Live Dead Challenge: Good News isn’t “Self Help”

We are just into a series on “LIVE DEAD” at our church. This week’s reflection is on Romans 12. Next Sunday we reflect on Romans 13:8-14. 

The process of “LIVE DEAD” begins with Paul’s urging in Romans 12:

So, brothers and sisters, because of God’s mercies, I encourage you to present your bodies as a living sacrifice that is holy and pleasing to God. This is your appropriate priestly service. Don’t be conformed to the patterns of this world, but be transformed by the renewing of your minds so that you can figure out what God’s will is—what is good and pleasing and mature. (vv. 1-2, CEB)

We need transformed minds that will call us out. We need a fresh call to move away from being conformed to the spirit of this age and have our whole beings surrendered fully to the patterns of the Kingdom of God. 

The gospel means “GOOD NEWS.” It’s not a discussion on philosophy or a self-help tract. We have a message to proclaim and a new life to live out in front of this world. 

The question for this week in my life is this: Is my life fully surrendered to the power of the gospel? 



Through the fall I will be preaching through a series called “LIVE DEAD.” 

Live Dead is a call to missions in our movement, but I also believe it is a call our church needs to hear as well. As we move through the fall, these are the texts we will reflect on and the dates I will be preaching:

Sept. 7 – Rom. 13:8-14
Oct. 5 – Phil. 3:4-14
Oct. 12 – Phil. 4:1-9
Oct. 19 – I Thess. 1
Nov. 9 – I Thess. 4:13-18
Nov. 16 – I Thess. 5:1-11
Nov. 23 – Eph. 1:15-23

I invite our congregation to use these passages for reflection and prayer through the week as we lead into those studies on those Sundays. We need our lives transformed. This is our prayer.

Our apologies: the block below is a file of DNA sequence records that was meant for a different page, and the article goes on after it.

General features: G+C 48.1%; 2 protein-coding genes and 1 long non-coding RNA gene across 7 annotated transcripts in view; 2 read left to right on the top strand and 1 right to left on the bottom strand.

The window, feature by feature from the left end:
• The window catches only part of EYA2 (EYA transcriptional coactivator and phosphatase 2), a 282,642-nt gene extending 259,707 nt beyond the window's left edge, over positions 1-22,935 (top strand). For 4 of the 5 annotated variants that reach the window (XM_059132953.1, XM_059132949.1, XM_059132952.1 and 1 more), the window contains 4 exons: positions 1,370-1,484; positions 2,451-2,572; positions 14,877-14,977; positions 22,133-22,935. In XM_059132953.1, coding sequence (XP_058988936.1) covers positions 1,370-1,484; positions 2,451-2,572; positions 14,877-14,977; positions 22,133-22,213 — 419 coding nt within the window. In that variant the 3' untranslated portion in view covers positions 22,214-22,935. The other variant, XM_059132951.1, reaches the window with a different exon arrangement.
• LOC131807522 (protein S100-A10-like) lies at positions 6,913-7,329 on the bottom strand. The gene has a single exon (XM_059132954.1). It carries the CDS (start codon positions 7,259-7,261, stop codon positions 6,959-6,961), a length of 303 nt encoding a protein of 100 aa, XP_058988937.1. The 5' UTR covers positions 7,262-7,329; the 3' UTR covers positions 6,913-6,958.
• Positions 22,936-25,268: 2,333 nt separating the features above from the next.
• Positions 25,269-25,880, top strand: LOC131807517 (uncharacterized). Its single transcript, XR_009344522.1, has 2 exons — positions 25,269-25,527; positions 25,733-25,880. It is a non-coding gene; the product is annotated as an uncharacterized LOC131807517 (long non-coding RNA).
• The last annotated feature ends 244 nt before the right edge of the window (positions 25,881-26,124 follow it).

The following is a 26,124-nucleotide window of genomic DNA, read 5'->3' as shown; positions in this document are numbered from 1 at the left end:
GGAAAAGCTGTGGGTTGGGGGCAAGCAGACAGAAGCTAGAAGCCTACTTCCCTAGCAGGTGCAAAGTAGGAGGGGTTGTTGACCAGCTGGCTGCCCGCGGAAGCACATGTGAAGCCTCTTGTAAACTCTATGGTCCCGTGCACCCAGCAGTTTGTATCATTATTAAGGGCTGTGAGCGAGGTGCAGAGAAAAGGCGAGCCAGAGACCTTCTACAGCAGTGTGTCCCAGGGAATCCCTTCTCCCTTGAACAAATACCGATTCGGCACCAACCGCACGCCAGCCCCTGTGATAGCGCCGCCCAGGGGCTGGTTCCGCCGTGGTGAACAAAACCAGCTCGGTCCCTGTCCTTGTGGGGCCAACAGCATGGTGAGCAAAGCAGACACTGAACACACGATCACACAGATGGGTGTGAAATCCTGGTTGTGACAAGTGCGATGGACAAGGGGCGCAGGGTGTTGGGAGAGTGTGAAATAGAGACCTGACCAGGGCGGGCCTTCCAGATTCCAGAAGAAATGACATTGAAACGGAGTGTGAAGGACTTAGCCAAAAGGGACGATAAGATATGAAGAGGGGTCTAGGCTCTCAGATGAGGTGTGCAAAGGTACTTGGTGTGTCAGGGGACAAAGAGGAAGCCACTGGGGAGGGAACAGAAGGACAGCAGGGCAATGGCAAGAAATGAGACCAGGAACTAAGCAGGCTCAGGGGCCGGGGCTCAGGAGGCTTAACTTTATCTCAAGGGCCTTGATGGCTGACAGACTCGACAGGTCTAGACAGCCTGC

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Idol worship in the American church

I was in college in the days of the PTL scandal and Jimmy Swaggart’s failings. 

In the years since I honestly thought we could have learned our lessons from those debacles. Clearly, we have not. We continue to seek out evangelical superstars and the huge crowds and then we are shocked all over again when big failures happen. 

Roger Olson offers some reminders in the wake of the Mark Driscoll affair as it unfolds. I would like to say some of the things he says should be heeded, but who am I kidding? We’ll all have our next heroes up on the pedestal by next week. 

We need to hear some very direct words, though:

Unfortunately, we American evangelicals have created a system of ministry superstars on pedestals that sets them up for failure.

Olson’s point is to accountability. I think another way we have set people up for failure is that somehow we just WANT someone to set up as superstar. It’s our culture. And this is where we need to realize just how much we need to run COUNTER culture. 

I have talked about the need for heroes in our lives. I will STILL talk about the need for heroes in our lives. But we don’t need hero worship.